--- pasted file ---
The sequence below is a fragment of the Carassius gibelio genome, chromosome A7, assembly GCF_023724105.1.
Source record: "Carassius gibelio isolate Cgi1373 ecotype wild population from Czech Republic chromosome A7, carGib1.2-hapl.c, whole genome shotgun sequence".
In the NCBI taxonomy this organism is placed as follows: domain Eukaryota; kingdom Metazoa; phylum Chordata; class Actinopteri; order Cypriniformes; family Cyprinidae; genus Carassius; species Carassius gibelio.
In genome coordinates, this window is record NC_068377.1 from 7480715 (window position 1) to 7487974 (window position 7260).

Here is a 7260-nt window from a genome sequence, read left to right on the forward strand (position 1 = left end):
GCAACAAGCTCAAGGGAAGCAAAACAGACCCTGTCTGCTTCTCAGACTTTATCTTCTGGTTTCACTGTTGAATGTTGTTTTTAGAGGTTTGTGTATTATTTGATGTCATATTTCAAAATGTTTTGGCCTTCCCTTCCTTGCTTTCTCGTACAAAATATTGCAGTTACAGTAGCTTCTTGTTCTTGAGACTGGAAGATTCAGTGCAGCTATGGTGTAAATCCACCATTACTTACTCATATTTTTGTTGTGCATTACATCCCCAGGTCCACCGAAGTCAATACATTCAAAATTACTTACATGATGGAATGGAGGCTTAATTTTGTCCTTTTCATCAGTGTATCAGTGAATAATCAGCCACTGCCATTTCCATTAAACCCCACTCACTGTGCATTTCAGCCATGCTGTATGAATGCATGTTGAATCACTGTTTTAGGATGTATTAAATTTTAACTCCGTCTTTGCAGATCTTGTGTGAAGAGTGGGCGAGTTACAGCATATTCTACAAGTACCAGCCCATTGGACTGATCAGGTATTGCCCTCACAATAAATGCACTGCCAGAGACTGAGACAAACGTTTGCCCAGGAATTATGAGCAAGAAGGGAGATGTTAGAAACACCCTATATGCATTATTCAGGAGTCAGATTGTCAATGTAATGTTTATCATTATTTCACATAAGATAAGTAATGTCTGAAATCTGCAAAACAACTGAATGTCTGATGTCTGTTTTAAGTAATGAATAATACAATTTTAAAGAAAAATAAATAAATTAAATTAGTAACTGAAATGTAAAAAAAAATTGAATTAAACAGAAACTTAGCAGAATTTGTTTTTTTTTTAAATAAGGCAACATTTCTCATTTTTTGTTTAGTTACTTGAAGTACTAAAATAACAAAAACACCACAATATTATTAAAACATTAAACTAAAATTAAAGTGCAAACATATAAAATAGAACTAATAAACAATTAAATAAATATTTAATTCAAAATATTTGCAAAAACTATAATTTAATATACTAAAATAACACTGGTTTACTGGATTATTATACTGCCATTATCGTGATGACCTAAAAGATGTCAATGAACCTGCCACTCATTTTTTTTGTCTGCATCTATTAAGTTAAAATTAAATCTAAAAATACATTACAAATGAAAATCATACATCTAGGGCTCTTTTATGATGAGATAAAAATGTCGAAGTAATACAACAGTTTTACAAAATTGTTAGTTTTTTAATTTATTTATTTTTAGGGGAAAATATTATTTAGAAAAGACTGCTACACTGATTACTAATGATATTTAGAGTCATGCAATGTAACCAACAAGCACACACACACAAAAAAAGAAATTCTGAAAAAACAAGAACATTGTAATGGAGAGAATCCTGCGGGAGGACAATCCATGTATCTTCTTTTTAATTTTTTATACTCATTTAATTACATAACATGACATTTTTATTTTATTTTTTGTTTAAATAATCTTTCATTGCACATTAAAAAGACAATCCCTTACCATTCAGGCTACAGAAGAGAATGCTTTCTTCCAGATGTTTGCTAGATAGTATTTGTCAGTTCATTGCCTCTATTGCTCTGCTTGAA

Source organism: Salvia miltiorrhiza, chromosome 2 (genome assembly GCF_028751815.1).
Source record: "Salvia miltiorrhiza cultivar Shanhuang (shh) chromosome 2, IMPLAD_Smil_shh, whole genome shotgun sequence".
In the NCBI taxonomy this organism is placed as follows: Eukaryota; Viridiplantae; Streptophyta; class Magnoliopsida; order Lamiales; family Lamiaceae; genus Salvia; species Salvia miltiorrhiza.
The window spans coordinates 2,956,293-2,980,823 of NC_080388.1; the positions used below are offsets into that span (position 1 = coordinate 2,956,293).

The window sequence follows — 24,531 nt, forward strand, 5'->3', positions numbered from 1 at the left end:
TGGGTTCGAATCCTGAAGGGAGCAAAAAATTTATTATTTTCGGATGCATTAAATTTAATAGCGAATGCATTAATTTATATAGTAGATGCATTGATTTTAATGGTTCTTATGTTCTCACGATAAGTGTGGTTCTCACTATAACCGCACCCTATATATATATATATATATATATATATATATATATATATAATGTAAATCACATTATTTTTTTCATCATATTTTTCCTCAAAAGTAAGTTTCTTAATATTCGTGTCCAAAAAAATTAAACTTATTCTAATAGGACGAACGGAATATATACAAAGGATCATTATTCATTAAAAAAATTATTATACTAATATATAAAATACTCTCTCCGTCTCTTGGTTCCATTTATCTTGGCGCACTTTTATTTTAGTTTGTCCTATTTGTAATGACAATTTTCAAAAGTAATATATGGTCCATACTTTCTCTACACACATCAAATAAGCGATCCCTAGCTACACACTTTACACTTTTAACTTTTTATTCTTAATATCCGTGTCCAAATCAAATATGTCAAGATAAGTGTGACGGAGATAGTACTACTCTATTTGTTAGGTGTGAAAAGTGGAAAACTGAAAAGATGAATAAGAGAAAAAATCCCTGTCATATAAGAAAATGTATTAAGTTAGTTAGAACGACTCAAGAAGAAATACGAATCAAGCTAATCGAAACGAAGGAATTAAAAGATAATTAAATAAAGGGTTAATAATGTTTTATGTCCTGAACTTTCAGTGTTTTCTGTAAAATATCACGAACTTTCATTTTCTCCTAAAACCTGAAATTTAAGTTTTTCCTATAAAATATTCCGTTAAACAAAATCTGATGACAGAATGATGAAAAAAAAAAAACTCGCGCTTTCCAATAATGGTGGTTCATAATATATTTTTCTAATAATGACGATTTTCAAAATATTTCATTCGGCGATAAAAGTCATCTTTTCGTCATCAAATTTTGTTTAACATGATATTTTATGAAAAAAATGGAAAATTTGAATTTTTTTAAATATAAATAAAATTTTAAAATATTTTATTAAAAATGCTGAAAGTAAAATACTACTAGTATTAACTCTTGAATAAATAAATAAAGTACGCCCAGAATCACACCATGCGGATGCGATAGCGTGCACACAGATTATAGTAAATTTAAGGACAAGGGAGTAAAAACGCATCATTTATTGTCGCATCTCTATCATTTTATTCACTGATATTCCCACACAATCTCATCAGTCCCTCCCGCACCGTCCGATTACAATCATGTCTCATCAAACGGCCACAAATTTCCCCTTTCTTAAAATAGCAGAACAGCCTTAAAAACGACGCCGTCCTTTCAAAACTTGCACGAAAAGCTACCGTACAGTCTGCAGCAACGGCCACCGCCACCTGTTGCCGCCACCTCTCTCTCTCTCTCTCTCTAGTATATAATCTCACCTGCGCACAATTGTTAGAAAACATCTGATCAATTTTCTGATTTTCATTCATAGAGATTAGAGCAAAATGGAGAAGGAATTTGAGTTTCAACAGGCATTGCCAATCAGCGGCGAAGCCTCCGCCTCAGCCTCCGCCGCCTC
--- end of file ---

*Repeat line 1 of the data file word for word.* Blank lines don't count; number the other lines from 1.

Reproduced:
The sequence below is a fragment of the Carassius gibelio genome, chromosome A7, assembly GCF_023724105.1.